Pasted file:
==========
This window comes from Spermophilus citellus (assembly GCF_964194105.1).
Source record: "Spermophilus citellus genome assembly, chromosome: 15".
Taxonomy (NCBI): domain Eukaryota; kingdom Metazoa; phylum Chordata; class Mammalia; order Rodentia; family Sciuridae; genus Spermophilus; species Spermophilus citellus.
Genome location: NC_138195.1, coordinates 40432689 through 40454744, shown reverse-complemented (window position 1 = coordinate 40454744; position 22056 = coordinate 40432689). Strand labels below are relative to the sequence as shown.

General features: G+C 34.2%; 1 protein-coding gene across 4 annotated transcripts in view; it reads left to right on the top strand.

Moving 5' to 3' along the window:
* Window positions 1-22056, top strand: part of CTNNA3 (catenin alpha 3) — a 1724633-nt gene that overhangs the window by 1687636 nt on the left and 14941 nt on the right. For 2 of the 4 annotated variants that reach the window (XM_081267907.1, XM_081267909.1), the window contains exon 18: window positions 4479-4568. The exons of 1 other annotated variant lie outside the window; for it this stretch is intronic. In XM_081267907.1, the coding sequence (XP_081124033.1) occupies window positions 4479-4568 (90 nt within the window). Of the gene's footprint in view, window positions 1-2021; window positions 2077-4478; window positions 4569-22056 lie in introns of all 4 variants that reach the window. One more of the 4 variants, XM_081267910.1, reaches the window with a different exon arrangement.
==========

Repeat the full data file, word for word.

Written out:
This window comes from Spermophilus citellus (assembly GCF_964194105.1).
Source record: "Spermophilus citellus genome assembly, chromosome: 15".
Taxonomy (NCBI): domain Eukaryota; kingdom Metazoa; phylum Chordata; class Mammalia; order Rodentia; family Sciuridae; genus Spermophilus; species Spermophilus citellus.
Genome location: NC_138195.1, coordinates 40432689 through 40454744, shown reverse-complemented (window position 1 = coordinate 40454744; position 22056 = coordinate 40432689). Strand labels below are relative to the sequence as shown.

General features: G+C 34.2%; 1 protein-coding gene across 4 annotated transcripts in view; it reads left to right on the top strand.

Moving 5' to 3' along the window:
* Window positions 1-22056, top strand: part of CTNNA3 (catenin alpha 3) — a 1724633-nt gene that overhangs the window by 1687636 nt on the left and 14941 nt on the right. For 2 of the 4 annotated variants that reach the window (XM_081267907.1, XM_081267909.1), the window contains exon 18: window positions 4479-4568. The exons of 1 other annotated variant lie outside the window; for it this stretch is intronic. In XM_081267907.1, the coding sequence (XP_081124033.1) occupies window positions 4479-4568 (90 nt within the window). Of the gene's footprint in view, window positions 1-2021; window positions 2077-4478; window positions 4569-22056 lie in introns of all 4 variants that reach the window. One more of the 4 variants, XM_081267910.1, reaches the window with a different exon arrangement.